Ok.. so I'm not done!
Regarding the delivery side of things.
1) Use a web based delivery with email notification. I don't believe consumers or banks are served well by using email attachments. The cryptographic side of things is historically weak and it adds complexity.
2) Be very carefull about the look and feel of the email. A large bank (with ~10% of the US depository - go figure that one out) got hit by criminals who emailed their customers with something that looked like email from them... It's incredibly easy to send email that is from someone other than the apparent sender. The email pushed them to a website that 'looked' like the bank. The users then logged in and were 'pushed' to the 'real' bank site. With their login information captured in the process.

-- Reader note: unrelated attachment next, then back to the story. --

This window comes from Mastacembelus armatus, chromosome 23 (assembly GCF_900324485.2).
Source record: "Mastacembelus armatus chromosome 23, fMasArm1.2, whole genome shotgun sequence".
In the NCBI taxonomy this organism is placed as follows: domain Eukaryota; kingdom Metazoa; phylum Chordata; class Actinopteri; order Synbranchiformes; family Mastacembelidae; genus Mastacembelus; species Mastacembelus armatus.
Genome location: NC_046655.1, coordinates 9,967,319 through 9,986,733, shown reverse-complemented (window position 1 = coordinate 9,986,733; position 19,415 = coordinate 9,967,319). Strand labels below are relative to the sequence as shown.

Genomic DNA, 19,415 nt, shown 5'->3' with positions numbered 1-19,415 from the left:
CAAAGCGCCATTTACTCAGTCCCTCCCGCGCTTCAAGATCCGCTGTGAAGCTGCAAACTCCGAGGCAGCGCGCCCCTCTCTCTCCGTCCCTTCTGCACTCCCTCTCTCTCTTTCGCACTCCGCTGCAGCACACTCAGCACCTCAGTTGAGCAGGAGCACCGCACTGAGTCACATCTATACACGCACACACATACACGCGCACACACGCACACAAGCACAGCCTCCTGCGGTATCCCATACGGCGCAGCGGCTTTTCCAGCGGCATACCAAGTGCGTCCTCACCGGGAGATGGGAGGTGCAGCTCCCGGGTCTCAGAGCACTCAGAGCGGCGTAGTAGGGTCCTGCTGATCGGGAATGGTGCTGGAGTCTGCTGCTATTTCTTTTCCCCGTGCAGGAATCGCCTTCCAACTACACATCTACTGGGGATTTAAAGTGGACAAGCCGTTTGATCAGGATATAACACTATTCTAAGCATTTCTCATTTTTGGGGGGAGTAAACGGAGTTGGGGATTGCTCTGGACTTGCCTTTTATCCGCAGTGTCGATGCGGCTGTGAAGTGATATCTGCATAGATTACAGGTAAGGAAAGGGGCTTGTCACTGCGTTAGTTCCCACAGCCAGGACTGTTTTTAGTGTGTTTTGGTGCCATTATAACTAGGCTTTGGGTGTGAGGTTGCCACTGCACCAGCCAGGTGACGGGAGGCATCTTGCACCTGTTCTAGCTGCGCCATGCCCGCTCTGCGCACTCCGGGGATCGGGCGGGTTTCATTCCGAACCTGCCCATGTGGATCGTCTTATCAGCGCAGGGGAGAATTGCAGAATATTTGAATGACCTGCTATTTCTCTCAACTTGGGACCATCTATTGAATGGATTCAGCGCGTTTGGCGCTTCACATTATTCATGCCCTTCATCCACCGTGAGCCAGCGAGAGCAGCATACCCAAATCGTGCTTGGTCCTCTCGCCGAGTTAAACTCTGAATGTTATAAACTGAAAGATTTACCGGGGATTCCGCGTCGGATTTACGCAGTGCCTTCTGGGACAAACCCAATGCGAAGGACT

I'd be very carefull about keeping emails you send them uncluttered and clear as to their origination and where you are linking them to. A link to www.yourbank.com
is much less likely to be easily confused than a link to http://www.notreallyyourbank.com/blah/blah/yourbank/%blah/%blah/%%%Imtryingtohackyou.html
see what I mean.
On the same note - the same institution I referenced above sent out emails of a marketing nature but used a 3rd party. The emails went out from: Bank Name <BankNamefirstname.lastname@example.org>
Not very clear is it? This is BAD FORM. Not only was it very unclear as to who the email was really from, but the domain name wasn't even that of the banks. In short - the bank didn't learn the lessons of the activity that took place earlier in the year. They were (are) TEACHING their customers not to pay attention.